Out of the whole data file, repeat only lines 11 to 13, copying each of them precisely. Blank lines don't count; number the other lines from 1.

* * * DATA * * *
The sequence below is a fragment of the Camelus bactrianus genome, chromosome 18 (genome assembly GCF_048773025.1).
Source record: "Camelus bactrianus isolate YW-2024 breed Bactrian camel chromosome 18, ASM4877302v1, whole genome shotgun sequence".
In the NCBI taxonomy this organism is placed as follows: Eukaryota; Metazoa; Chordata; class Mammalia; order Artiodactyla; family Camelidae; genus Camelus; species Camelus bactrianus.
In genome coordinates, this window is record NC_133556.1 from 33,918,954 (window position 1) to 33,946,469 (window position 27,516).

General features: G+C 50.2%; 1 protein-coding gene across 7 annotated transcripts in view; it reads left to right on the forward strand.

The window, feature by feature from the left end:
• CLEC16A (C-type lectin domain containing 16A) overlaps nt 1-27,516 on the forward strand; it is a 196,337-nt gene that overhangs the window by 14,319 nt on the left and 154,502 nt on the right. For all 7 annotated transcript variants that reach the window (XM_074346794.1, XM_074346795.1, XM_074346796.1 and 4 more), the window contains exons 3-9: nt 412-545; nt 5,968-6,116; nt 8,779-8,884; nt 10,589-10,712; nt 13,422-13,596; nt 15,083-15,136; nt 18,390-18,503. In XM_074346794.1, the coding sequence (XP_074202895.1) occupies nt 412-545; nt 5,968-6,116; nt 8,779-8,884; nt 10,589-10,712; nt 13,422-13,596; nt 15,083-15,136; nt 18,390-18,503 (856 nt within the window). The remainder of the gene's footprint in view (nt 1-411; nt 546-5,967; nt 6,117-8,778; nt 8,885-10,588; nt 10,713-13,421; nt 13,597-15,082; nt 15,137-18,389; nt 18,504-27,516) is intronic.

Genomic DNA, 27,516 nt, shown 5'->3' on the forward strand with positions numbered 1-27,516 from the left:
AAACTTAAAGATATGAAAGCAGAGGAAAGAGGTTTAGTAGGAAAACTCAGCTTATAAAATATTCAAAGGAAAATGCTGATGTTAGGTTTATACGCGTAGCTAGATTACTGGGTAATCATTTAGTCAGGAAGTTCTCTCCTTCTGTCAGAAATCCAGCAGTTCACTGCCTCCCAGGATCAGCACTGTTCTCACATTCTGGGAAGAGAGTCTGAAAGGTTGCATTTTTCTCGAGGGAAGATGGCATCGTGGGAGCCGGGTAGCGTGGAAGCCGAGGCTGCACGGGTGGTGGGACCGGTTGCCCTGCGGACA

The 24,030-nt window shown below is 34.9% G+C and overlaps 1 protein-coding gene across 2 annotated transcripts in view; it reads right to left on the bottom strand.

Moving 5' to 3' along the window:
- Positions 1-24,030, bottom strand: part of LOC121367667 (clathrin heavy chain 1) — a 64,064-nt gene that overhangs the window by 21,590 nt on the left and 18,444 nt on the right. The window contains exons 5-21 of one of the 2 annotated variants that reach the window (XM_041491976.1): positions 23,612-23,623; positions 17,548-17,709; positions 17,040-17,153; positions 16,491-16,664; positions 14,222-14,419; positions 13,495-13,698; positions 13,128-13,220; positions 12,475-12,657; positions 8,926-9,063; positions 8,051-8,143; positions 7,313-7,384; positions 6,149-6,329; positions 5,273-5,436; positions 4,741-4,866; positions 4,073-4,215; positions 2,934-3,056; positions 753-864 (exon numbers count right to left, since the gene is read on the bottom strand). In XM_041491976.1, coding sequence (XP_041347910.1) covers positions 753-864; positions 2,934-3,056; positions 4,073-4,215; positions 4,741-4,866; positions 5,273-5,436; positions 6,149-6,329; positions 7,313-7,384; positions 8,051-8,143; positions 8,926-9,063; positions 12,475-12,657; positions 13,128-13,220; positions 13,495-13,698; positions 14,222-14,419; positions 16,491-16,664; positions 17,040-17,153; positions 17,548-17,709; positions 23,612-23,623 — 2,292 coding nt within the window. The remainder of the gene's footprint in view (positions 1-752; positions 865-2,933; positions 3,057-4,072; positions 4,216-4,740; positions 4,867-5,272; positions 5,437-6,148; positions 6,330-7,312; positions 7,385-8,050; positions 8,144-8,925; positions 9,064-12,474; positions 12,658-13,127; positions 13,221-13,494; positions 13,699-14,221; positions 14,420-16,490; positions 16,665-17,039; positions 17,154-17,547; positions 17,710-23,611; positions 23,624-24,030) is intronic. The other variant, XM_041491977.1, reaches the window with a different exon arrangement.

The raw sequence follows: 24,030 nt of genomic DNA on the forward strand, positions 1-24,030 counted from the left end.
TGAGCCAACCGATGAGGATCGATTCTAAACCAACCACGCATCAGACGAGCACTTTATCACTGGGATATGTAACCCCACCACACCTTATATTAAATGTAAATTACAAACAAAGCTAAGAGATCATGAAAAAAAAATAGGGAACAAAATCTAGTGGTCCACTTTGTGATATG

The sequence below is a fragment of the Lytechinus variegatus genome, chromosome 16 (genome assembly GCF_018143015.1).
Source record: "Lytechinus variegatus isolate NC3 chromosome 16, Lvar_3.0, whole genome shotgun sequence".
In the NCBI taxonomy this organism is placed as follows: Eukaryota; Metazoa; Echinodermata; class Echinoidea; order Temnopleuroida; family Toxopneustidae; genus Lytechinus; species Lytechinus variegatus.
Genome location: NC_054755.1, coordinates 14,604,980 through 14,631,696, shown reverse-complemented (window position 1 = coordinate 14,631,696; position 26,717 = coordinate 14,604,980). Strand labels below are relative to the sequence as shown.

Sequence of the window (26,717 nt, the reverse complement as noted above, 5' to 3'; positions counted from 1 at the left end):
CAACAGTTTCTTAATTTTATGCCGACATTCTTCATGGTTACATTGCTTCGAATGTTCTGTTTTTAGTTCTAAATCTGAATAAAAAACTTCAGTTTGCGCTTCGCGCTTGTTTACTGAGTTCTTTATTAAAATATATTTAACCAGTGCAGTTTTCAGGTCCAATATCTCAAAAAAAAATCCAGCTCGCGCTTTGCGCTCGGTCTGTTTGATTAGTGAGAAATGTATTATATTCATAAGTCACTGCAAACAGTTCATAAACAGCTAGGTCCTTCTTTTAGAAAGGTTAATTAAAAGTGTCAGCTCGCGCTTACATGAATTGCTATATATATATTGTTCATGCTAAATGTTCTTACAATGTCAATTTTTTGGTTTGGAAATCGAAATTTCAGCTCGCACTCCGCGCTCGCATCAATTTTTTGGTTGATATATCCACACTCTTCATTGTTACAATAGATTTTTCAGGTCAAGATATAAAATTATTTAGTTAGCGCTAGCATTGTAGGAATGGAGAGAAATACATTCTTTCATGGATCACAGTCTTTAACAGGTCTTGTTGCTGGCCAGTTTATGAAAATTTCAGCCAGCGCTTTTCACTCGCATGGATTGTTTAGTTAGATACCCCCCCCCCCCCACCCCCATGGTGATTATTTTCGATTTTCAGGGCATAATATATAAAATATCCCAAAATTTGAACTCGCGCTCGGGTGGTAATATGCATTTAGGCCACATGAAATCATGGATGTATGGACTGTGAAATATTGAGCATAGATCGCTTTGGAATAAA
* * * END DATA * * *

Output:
Moving 5' to 3' along the window:
- Positions 1-24,030, bottom strand: part of LOC121367667 (clathrin heavy chain 1) — a 64,064-nt gene that overhangs the window by 21,590 nt on the left and 18,444 nt on the right. The window contains exons 5-21 of one of the 2 annotated variants that reach the window (XM_041491976.1): positions 23,612-23,623; positions 17,548-17,709; positions 17,040-17,153; positions 16,491-16,664; positions 14,222-14,419; positions 13,495-13,698; positions 13,128-13,220; positions 12,475-12,657; positions 8,926-9,063; positions 8,051-8,143; positions 7,313-7,384; positions 6,149-6,329; positions 5,273-5,436; positions 4,741-4,866; positions 4,073-4,215; positions 2,934-3,056; positions 753-864 (exon numbers count right to left, since the gene is read on the bottom strand). In XM_041491976.1, coding sequence (XP_041347910.1) covers positions 753-864; positions 2,934-3,056; positions 4,073-4,215; positions 4,741-4,866; positions 5,273-5,436; positions 6,149-6,329; positions 7,313-7,384; positions 8,051-8,143; positions 8,926-9,063; positions 12,475-12,657; positions 13,128-13,220; positions 13,495-13,698; positions 14,222-14,419; positions 16,491-16,664; positions 17,040-17,153; positions 17,548-17,709; positions 23,612-23,623 — 2,292 coding nt within the window. The remainder of the gene's footprint in view (positions 1-752; positions 865-2,933; positions 3,057-4,072; positions 4,216-4,740; positions 4,867-5,272; positions 5,437-6,148; positions 6,330-7,312; positions 7,385-8,050; positions 8,144-8,925; positions 9,064-12,474; positions 12,658-13,127; positions 13,221-13,494; positions 13,699-14,221; positions 14,420-16,490; positions 16,665-17,039; positions 17,154-17,547; positions 17,710-23,611; positions 23,624-24,030) is intronic. The other variant, XM_041491977.1, reaches the window with a different exon arrangement.

The raw sequence follows: 24,030 nt of genomic DNA on the forward strand, positions 1-24,030 counted from the left end.